Adjective "accusative" definition and examples

Pronunciation

/əˈkjuːzətɪv/

Definitions and examples

adjective

(in Latin, Greek, German, and some other languages) denoting a case of nouns, pronouns, and adjectives which expresses the object of an action or the goal of motion.
  1. 'In ordinary English this is a function that goes with accusative case on a pronoun: if you knock on my door and I call out Who is it?'
  2. 'How idiomatic the infinitive / accusative construction was, however, is a matter of some debate.'
  3. 'It is the Gaulish cognate of Latin rex, whose stem is/reg /, as we see in forms such as the accusative singular regem and the nominative plural reges.'
  4. 'So free-standing pronouns are accusative, even when they're interpreted as subjects: Who did that?'
  5. 'The Greek preposition had several meanings, depending on whether it governed the accusative, genitive, or dative case.'
  6. 'However, when studying German I was taught some grammar: so I thus learned the difference between a past tense and a past participle, and the difference between the nominative and the accusative cases.'
  7. 'But if lindwig is an accusative object of the verb flugon, laora refers to the Hebrews: ‘the survivors fled the shield-army of the hostile ones.’'

noun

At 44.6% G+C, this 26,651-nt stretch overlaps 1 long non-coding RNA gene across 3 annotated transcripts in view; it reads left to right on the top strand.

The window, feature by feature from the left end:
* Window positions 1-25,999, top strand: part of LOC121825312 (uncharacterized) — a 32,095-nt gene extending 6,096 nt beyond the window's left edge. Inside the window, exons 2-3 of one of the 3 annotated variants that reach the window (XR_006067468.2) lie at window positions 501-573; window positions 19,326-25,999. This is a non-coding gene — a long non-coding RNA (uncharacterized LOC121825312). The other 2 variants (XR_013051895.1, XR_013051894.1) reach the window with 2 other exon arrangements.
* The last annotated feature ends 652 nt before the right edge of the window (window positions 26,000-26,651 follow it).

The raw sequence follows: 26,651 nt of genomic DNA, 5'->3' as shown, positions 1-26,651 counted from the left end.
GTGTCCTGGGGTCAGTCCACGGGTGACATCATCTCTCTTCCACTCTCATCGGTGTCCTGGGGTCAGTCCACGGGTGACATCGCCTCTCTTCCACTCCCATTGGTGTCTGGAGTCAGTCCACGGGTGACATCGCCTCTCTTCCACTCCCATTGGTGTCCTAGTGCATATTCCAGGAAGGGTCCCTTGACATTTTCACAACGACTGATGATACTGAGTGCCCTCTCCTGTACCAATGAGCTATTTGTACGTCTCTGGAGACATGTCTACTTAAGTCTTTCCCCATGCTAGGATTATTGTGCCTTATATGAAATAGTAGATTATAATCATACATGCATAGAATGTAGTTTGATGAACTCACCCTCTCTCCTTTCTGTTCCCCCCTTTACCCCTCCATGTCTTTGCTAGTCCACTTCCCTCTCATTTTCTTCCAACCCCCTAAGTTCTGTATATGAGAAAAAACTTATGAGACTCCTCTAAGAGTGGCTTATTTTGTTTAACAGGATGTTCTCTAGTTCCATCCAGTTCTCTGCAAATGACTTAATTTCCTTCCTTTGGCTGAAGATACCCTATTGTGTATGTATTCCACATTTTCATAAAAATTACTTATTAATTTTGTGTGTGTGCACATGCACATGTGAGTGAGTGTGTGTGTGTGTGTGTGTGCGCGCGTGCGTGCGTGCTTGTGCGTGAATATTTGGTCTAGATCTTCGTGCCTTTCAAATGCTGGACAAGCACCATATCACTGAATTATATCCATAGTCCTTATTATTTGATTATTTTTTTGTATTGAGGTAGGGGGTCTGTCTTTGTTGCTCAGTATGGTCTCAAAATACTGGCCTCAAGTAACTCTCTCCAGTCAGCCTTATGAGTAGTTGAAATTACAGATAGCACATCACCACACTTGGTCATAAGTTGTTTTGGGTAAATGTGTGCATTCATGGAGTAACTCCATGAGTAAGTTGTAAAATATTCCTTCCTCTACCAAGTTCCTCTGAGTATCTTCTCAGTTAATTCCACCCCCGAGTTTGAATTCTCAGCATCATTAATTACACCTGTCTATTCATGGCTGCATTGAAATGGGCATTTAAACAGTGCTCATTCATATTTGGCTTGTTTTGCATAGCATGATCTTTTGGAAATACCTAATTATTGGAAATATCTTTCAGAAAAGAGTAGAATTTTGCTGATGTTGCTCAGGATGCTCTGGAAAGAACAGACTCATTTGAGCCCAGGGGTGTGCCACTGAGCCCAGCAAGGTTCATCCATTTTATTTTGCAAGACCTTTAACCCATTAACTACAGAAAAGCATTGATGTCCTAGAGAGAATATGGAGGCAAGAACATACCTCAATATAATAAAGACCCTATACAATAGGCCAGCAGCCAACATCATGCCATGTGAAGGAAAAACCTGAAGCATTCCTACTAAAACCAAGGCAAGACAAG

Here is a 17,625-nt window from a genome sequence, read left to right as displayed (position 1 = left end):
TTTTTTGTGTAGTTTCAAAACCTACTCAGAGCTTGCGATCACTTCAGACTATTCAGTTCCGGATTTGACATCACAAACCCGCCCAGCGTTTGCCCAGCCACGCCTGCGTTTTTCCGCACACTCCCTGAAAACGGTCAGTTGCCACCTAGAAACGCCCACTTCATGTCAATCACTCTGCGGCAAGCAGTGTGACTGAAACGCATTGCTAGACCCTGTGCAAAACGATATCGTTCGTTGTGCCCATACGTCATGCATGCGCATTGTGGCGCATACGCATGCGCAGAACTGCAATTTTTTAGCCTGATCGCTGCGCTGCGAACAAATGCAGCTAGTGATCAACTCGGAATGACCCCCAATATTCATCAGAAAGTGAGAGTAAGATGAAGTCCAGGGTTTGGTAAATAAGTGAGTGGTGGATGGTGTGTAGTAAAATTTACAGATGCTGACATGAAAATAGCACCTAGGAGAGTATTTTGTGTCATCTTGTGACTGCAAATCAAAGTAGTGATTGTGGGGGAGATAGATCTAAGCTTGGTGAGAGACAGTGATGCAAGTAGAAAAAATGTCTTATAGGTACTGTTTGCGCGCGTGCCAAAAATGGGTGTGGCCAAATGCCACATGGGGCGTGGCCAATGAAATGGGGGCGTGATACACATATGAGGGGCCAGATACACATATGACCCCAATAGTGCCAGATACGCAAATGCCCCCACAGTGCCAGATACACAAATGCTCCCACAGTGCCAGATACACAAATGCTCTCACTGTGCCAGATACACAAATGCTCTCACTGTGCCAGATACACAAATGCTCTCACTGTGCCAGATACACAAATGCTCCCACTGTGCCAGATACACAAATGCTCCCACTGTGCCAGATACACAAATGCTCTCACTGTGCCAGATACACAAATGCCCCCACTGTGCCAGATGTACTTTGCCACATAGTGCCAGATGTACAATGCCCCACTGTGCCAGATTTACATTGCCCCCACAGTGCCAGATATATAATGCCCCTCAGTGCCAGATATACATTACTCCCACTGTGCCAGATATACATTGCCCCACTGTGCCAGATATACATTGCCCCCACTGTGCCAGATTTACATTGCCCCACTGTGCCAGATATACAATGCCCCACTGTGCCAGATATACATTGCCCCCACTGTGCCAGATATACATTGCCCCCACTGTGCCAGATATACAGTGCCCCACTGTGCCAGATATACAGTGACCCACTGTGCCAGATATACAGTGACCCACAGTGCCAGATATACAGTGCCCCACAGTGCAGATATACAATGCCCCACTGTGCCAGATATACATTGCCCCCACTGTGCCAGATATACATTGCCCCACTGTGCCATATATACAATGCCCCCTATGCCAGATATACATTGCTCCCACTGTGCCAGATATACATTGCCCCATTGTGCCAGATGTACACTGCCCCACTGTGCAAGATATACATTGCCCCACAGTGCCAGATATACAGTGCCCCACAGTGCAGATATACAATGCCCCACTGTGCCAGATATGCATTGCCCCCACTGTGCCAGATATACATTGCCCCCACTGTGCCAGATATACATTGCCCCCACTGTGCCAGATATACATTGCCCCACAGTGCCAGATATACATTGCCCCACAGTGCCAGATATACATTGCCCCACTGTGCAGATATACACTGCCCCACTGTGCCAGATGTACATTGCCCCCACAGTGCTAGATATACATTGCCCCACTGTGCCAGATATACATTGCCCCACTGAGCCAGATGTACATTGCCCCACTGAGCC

A word in the accusative case.
  1. 'For instance, Q. might choose to suggest we refer to qim and to qer posts using the nominative qe, the accusative qim and the genitive qer.'
  2. 'These would include the nominative (for the subject of a sentence), the accusative (for its object) and the genitive (to indicate possession).'
  3. 'Recall the fictional judge objecting to splitting in court, in one of the Rumpole stories; he used an accusative in a gerund object, even for a pronoun,'
  4. 'So in fact the accusative in the cartoon is not grammatical in Standard English as normally used.'
  5. 'As students of the language may recall, German has four cases - nominative, genitive, dative, and accusative - which see words change in order to explain their relationship to each other.'
  6. 'Classical Mongolian had seven cases, all clearly distinguished, in contrast to Latin: nominative, accusative, dative, genitive, ablative, instrumental, and comitative.'

Definitions

1. Grammar. (in certain inflected languages, as Latin, Greek, or Russian) noting a case whose distinctive function is to indicate the direct object of a verb or the object of certain prepositions. similar to such a case form in function or meaning.

2. Linguistics. pertaining to a type of language in which there is an accusative case or in which subjects of transitive verbs behave the same way as subjects of intransitive verbs.Compare ergative (def 2).

3. accusatory. nou

More examples(as adjective)

"cases can be accusative."

Origin

Late Middle English: from Latin ( casus) accusativus, literally ‘relating to an accusation or (legal) case’, translating Greek (ptōsis) aitiatikē ‘(the case) showing cause’.